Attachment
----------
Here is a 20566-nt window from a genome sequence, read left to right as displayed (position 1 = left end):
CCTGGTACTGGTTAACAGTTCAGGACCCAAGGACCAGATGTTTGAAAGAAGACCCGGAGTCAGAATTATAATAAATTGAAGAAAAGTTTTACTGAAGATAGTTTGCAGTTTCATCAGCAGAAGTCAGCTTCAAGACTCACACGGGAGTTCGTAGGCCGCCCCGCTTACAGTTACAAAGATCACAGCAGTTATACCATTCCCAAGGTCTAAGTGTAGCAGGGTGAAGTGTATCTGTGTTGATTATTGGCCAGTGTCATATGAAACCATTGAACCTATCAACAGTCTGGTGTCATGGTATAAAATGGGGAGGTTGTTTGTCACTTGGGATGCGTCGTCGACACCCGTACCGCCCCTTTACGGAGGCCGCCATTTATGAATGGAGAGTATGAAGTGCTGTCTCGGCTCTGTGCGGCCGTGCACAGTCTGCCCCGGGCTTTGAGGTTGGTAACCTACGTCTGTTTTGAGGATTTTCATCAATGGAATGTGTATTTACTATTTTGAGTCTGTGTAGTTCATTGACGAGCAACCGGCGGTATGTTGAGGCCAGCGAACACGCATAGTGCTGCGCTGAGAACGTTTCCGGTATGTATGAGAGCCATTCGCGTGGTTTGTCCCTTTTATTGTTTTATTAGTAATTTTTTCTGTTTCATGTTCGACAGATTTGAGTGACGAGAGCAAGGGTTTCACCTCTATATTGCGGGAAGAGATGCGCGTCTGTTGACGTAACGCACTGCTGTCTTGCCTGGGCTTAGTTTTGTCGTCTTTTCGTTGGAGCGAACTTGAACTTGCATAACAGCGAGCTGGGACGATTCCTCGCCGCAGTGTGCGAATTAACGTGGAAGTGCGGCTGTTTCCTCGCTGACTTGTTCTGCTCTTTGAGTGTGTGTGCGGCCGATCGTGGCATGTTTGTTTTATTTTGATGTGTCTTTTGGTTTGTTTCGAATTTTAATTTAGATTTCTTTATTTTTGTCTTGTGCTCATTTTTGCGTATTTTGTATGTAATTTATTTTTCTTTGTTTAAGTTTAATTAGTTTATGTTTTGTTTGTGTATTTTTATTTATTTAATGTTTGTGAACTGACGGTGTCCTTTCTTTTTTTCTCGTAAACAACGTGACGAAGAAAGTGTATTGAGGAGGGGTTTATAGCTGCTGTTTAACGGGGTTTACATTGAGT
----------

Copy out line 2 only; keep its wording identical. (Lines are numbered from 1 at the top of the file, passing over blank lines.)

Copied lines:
CCTGGTACTGGTTAACAGTTCAGGACCCAAGGACCAGATGTTTGAAAGAAGACCCGGAGTCAGAATTATAATAAATTGAAGAAAAGTTTTACTGAAGATAGTTTGCAGTTTCATCAGCAGAAGTCAGCTTCAAGACTCACACGGGAGTTCGTAGGCCGCCCCGCTTACAGTTACAAAGATCACAGCAGTTATACCATTCCCAAGGTCTAAGTGTAGCAGGGTGAAGTGTATCTGTGTTGATTATTGGCCAGTGTCATATGAAACCATTGAACCTATCAACAGTCTGGTGTCATGGTATAAAATGGGGAGGTTGTTTGTCACTTGGGATGCGTCGTCGACACCCGTACCGCCCCTTTACGGAGGCCGCCATTTATGAATGGAGAGTATGAAGTGCTGTCTCGGCTCTGTGCGGCCGTGCACAGTCTGCCCCGGGCTTTGAGGTTGGTAACCTACGTCTGTTTTGAGGATTTTCATCAATGGAATGTGTATTTACTATTTTGAGTCTGTGTAGTTCATTGACGAGCAACCGGCGGTATGTTGAGGCCAGCGAACACGCATAGTGCTGCGCTGAGAACGTTTCCGGTATGTATGAGAGCCATTCGCGTGGTTTGTCCCTTTTATTGTTTTATTAGTAATTTTTTCTGTTTCATGTTCGACAGATTTGAGTGACGAGAGCAAGGGTTTCACCTCTATATTGCGGGAAGAGATGCGCGTCTGTTGACGTAACGCACTGCTGTCTTGCCTGGGCTTAGTTTTGTCGTCTTTTCGTTGGAGCGAACTTGAACTTGCATAACAGCGAGCTGGGACGATTCCTCGCCGCAGTGTGCGAATTAACGTGGAAGTGCGGCTGTTTCCTCGCTGACTTGTTCTGCTCTTTGAGTGTGTGTGCGGCCGATCGTGGCATGTTTGTTTTATTTTGATGTGTCTTTTGGTTTGTTTCGAATTTTAATTTAGATTTCTTTATTTTTGTCTTGTGCTCATTTTTGCGTATTTTGTATGTAATTTATTTTTCTTTGTTTAAGTTTAATTAGTTTATGTTTTGTTTGTGTATTTTTATTTATTTAATGTTTGTGAACTGACGGTGTCCTTTCTTTTTTTCTCGTAAACAACGTGACGAAGAAAGTGTATTGAGGAGGGGTTTATAGCTGCTGTTTAACGGGGTTTACATTGAGT